Assemblyman Bob Wieckowski (D-Fremont), the sponsor of a bill in the California legislature, thinks jury service would help advance the assimilation of immigrants by exposing them to an important civic process. Ben Boychuk, at City Journal, doesn’t agree, quoting political scientist Edward Erler: “The idea that legal immigrants can learn to become citizens through jury service is a dangerous experiment on the liberties of American citizens.”
A man who showed up at court in Springfield, Mass. to deal with a traffic ticket mistakenly wound up on a jury. The jury proceeded to hear the evidence and closing statements and convict the defendant; the judge declared a mistrial after it emerged that the man, who spoke limited English, had gotten on to the panel by accident. [MassLive]
The blogosphere has been kicking around that question this week, and I add my own views at Cato at Liberty (& Alkon).
Defenders of the government’s aggressive prosecutions under the Foreign Corrupt Practices Act are finding more and more to be defensive about. The latest in the string of setbacks for the Department of Justice came Monday, when a jury acquitted two defendants in the Justice Department’s 2009 Gabon “sting” operation and the case against three others ended in a mistrial. Alison Frankel: “So far, the Justice Department has not managed to convict a single Gabon sting defendant who contested its charges.” [WaPo, WSJ blog and related, earlier]
More: “A Guest Post From The Africa Sting Jury Foreman” [FCPA Professor]
New Michigan rules allow juries to ask questions and judges to summarize evidence for their benefit. Michigan Chief Justice (and Overlawyered favorite) Robert Young Jr. “says jurors will no longer be treated like kindergarteners” under the new rules. [ABA Journal; my take back when]
“The tree trunks, exposed banks and other hazards whizzing past represent a cornucopia of potential tort suits under U.S. law, yet somehow the Swiss manage to operate these runs without being sued into oblivion.” Dan Fisher at Forbes has a go at explaining why. More: Bill Childs, TortsProf (many U.S. states relatively protective of winter sports providers).
Kevin at Lowering the Bar points out that the suit we reported on yesterday doesn’t actually carry the highest damages demand ever; it is topped by one man’s suit last year against Bank of America for 1.7 septillion dollars. In third place — maybe — is “a claim for three quadrillion and change filed by someone against the federal government after Hurricane Katrina.”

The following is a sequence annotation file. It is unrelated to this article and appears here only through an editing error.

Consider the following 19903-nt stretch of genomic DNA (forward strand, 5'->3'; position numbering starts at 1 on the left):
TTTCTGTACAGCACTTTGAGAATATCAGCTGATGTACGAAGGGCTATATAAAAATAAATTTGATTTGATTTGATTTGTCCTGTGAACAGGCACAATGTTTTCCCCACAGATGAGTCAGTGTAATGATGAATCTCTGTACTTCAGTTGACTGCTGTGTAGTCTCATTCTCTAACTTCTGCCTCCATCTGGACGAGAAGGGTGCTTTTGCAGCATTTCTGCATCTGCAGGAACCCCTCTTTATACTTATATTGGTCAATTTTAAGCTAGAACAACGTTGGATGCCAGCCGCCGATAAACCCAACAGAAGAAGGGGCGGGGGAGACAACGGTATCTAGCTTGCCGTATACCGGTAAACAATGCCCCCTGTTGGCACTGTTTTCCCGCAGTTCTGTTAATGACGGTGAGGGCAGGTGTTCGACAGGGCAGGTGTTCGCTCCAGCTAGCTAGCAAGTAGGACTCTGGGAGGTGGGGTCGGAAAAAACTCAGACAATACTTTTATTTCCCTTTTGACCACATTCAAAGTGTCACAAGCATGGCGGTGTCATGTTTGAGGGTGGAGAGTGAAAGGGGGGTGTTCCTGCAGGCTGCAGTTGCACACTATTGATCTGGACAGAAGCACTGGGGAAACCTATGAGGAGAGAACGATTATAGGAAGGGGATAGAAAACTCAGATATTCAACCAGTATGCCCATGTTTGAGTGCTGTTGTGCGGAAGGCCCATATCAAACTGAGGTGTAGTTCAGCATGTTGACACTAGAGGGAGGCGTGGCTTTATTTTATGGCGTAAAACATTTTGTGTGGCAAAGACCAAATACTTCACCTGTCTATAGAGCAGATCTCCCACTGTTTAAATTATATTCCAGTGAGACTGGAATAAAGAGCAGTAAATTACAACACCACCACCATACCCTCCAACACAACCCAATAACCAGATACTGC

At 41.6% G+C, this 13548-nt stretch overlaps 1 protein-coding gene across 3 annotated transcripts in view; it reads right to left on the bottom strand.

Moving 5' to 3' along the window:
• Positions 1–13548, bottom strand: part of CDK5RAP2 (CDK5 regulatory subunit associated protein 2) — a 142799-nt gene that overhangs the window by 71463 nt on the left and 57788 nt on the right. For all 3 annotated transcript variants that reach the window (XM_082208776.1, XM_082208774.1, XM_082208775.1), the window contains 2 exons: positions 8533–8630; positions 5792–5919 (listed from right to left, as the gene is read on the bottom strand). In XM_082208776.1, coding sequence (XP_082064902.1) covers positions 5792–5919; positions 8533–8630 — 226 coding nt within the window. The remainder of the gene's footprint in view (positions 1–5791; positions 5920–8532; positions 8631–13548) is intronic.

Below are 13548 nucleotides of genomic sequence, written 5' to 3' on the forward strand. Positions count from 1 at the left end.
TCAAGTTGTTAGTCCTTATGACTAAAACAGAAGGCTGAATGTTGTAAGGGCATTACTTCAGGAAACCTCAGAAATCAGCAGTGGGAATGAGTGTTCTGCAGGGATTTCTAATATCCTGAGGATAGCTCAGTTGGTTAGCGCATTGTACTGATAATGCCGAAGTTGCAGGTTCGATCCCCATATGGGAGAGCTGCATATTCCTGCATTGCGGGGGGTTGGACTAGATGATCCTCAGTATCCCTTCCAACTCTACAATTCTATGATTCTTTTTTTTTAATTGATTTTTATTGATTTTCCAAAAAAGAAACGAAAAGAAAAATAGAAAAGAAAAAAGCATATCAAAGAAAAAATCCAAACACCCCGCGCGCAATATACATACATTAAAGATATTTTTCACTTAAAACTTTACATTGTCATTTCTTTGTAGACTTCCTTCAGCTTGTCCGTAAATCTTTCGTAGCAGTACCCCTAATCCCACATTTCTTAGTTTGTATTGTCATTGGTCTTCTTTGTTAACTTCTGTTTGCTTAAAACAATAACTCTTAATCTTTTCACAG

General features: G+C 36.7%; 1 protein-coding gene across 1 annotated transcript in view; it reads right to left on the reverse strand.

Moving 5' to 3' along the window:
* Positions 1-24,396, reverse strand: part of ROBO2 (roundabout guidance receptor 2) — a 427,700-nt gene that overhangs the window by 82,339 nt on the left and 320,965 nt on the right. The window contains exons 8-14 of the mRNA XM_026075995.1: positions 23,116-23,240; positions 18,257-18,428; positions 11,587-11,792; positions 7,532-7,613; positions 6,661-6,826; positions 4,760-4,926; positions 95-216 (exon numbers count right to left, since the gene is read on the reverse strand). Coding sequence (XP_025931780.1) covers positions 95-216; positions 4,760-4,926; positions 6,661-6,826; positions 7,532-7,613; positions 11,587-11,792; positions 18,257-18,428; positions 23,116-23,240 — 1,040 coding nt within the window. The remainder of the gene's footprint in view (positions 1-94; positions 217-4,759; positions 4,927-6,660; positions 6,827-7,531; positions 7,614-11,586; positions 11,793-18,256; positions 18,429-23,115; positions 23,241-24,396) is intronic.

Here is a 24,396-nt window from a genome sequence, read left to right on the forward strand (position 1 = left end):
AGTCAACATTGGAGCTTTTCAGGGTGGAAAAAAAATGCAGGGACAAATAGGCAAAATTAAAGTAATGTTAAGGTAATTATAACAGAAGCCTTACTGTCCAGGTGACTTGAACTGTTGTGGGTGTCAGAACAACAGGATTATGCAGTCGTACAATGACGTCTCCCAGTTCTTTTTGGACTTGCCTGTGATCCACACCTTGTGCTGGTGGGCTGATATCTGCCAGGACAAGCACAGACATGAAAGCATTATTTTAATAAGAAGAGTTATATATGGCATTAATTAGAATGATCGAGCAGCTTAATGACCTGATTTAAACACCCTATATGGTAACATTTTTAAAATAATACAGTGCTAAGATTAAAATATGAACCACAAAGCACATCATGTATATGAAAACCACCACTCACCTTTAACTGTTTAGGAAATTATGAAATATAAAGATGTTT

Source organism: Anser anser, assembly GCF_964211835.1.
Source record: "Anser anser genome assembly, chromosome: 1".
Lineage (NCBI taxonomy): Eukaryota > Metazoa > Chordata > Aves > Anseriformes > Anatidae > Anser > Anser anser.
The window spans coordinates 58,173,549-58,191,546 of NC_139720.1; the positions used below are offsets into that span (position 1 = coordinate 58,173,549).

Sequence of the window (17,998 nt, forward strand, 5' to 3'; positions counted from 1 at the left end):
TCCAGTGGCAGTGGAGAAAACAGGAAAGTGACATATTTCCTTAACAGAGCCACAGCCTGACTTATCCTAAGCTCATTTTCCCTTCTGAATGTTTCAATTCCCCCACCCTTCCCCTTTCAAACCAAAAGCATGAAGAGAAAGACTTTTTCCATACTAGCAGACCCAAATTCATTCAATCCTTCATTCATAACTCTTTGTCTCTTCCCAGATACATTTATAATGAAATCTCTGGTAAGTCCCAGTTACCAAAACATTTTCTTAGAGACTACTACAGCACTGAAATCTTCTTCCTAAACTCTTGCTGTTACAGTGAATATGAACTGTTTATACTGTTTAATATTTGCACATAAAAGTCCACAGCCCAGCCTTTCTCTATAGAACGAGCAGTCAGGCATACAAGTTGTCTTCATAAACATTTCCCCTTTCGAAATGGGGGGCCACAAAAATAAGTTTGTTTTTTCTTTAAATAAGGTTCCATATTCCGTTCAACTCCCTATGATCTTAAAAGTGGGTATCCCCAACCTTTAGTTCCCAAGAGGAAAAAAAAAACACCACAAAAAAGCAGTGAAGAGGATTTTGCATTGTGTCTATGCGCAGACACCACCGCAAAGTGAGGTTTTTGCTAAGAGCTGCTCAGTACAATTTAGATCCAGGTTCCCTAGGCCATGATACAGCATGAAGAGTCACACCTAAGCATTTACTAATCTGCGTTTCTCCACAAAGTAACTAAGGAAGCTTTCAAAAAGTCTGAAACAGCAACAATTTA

Meanwhile, the story of the $38 quadrillion lawsuit moves Adam Freedman at Ricochet to consider some perhaps drastic legal reform remedies.
They’re felt more than ever in today’s economy, notes Amy Alkon.
Regarding “That nice Mr. Smith does not have to pay this personally, does he?“, Australian correspondent Malcolm Park writes:
“One of my favorites regarding the jury’s generosity/magnanimity when dealing with someone else’s money is from Fred Shapiro’s Oxford Dictionary of American Legal Quotations (1993) page 106 quoting Samuel P. Sears, ‘In Defense of the Defense’, 25 Insurance Counsel Journal 428 at 429 (1958):
We have a judge in Boston named Donahue, who is indeed brilliant, but a character. A couple of years ago, a jury case was being tried before him, a personal injury case, and the jury sent a note in to him with a question asking if, even though there was not any liability, could they still give the plaintiff some money. The judge sent for the jury. He said to them, “I have your written question, and I assume from the question that you have found there is no liability.” The foreman said, “That is so, Your Honor.” He said, “All right, sign this slip then.”
After they had signed the slip, which directed a verdict for the defendant, he said, “I will now answer your question. You may retire to the jury room and pass the hat.”
“Two thirds of jurors sitting in British courts fail to understand what a judge tells them about important aspects of the law, risking serious miscarriages of justice, a study [based on 69,000 verdicts] concludes.” One possible response is a greater shift to written instructions from judges. [Telegraph] Among other conclusions of the Ministry of Justice study: “all-white juries do not discriminate against black defendants” and “men sitting on juries are less likely than women to listen to arguments and change their minds.” [Times Online]